This episode was originally released in 2015.
In Episode 7 of the History of American Slavery, hosts Rebecca Onion and Jamelle Bouie explore how science and medicine interacted with slavery in antebellum America.
They discuss how doctors such as J. Marion Sims used human experimentation on enslaved subjects to help advance the practice of medicine. And they explore how scientific racism, as practiced by doctors such as Samuel Cartwright, was used to justify slaveholder ideology. Jamelle and Rebecca begin their discussion by looking at the life of Anarcha (1828?-unknown), an enslaved woman who endured more than 34 experimental surgeries that culminated in a path-breaking medical discovery.
Our guests in Episode 7:
Deirdre Cooper Owens, an assistant professor of history at Queens College, CUNY, and author of the forthcoming book, Mothers of Gynecology: Slavery, Immigration, and the Birth of American Gynecology.
Christopher Willoughby, a Tulane University graduate student at work on a thesis that’s tentatively titled, “Pedagogies of the Black Body: Race and Medical Education in the Antebellum United States.”
Who was Anarcha?
In June 1845, a 17-year-old enslaved woman named Anarcha experienced a difficult delivery of her first baby. After the young mother pushed for three days, the Alabama slaveholder who owned her called in Montgomery doctor J. Marion Sims. Sims pulled the baby out with forceps—the historical record suggests that the child did not survive.
The experience left Anarcha with tears in her vaginal tissue—a condition known as obstetric fistulas. These tears often result in a constant leakage of urine or feces into the vaginal canal, leading to infections and social ostracization.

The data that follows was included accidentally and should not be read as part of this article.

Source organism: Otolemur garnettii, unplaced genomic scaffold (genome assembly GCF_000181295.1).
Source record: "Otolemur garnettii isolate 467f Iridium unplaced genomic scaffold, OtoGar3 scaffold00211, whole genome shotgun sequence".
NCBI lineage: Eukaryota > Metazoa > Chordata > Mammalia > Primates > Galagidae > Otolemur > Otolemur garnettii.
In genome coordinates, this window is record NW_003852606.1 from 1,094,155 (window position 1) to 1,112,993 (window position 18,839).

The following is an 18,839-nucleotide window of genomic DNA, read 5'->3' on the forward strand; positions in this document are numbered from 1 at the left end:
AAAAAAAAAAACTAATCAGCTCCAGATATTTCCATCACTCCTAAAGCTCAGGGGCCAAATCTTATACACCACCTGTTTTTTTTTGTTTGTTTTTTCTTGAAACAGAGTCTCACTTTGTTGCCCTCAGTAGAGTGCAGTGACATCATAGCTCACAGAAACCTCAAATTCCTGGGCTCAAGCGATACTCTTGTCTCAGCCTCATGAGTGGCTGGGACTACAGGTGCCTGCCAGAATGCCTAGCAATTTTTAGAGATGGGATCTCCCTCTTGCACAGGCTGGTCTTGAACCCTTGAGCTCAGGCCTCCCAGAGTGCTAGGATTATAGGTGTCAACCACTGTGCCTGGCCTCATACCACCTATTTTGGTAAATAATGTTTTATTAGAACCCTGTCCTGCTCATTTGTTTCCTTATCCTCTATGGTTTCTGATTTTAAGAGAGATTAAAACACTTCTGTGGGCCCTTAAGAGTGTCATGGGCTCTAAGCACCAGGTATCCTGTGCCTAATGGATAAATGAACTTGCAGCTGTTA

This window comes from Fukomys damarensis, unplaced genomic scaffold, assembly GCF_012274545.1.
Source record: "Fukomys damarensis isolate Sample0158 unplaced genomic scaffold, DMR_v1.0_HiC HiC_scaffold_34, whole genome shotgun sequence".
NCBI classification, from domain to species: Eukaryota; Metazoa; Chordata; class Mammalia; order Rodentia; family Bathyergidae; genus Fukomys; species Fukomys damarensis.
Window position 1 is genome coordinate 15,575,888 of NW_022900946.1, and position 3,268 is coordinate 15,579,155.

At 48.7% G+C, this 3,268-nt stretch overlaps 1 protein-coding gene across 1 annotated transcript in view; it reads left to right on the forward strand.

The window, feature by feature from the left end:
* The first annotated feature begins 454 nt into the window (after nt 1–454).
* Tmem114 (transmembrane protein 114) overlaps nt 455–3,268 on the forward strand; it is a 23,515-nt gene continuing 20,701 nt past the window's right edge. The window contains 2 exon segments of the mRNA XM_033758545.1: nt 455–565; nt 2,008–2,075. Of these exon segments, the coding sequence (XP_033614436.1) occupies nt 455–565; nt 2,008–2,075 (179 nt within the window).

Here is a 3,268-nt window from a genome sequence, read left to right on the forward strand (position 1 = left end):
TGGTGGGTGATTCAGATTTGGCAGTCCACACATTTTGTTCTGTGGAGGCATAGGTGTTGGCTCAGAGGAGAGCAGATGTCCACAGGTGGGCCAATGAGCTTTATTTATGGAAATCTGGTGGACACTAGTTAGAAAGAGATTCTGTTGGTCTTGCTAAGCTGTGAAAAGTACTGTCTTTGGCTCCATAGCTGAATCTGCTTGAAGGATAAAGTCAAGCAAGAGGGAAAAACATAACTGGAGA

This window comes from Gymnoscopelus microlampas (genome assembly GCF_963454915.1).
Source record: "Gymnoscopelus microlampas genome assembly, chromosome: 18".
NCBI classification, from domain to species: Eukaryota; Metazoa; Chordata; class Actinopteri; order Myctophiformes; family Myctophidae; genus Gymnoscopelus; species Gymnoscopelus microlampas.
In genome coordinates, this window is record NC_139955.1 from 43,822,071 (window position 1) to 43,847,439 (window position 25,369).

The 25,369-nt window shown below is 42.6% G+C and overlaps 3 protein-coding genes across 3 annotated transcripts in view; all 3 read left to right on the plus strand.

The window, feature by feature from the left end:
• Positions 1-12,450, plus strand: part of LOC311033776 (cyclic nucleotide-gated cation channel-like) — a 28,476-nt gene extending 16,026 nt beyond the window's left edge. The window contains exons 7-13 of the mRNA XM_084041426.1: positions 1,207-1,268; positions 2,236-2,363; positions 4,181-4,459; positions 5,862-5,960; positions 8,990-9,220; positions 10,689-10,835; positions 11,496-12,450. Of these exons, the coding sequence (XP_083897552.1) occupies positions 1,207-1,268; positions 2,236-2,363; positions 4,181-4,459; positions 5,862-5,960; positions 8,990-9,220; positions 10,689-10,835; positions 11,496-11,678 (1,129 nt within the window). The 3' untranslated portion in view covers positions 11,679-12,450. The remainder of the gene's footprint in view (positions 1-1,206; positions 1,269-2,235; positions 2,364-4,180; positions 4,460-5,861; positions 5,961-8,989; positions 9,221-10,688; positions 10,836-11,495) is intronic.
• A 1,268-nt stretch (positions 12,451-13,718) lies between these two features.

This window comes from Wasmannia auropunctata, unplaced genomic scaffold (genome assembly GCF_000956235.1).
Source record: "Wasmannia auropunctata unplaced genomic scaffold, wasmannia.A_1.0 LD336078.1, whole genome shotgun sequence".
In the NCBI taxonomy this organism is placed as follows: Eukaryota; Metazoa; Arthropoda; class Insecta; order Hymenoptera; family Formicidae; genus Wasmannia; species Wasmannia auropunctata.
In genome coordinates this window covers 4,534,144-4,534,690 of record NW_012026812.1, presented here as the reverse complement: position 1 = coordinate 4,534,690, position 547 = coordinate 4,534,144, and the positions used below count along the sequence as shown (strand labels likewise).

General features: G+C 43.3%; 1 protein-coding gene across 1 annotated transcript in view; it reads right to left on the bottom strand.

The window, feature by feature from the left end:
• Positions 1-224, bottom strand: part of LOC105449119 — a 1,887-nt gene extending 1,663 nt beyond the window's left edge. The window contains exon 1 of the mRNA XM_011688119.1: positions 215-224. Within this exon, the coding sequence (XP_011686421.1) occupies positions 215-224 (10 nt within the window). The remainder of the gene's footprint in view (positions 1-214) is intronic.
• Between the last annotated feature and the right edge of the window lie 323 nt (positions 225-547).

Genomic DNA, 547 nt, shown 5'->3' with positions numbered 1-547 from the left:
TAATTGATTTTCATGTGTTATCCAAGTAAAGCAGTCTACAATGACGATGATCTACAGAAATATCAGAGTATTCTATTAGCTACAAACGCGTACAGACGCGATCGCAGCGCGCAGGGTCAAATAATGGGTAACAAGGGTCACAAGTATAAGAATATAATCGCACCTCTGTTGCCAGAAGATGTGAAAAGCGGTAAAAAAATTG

Anarcha’s owner eventually brought her to Sims’ office in Montgomery. Sims knew there was no cure for a fistula and that women of all races suffered from them. He decided to make a concerted effort to figure out how to treat fistulas. He leased Anarcha from her slaveholder and gathered a group of 11 other patients, some of whom were also enslaved.
Sims spent 3½ years performing experimental surgical techniques on these women. He did not administer anesthesia, which was not then commonly used. The doctor drugged the patients with opium during their two-week recoveries from each surgery. Anarcha underwent 30 surgeries before Sims finally perfected his technique and equipment enough to close one of her numerous fistulas, using silver sutures.
Anarcha drops out of the historical record at this point; we don’t know if she was returned to her owner or when she died. As historian Deborah Kuhn McGregor points out, Sims did not record any further operations on Anarcha; we don’t even know if he fixed her other fistulas.
What we do know is that thanks in large part to the techniques he perfected while operating on Anarcha and the others, Sims is often remembered as a “father of gynecology.” Sims later described his motivation in undertaking these experiments: “I thought only of relieving the loveliest of all God’s creations of one of the loathsome maladies.” He was referring to the white women he was later able to treat using the techniques he perfected on Anarcha and her fellow patients.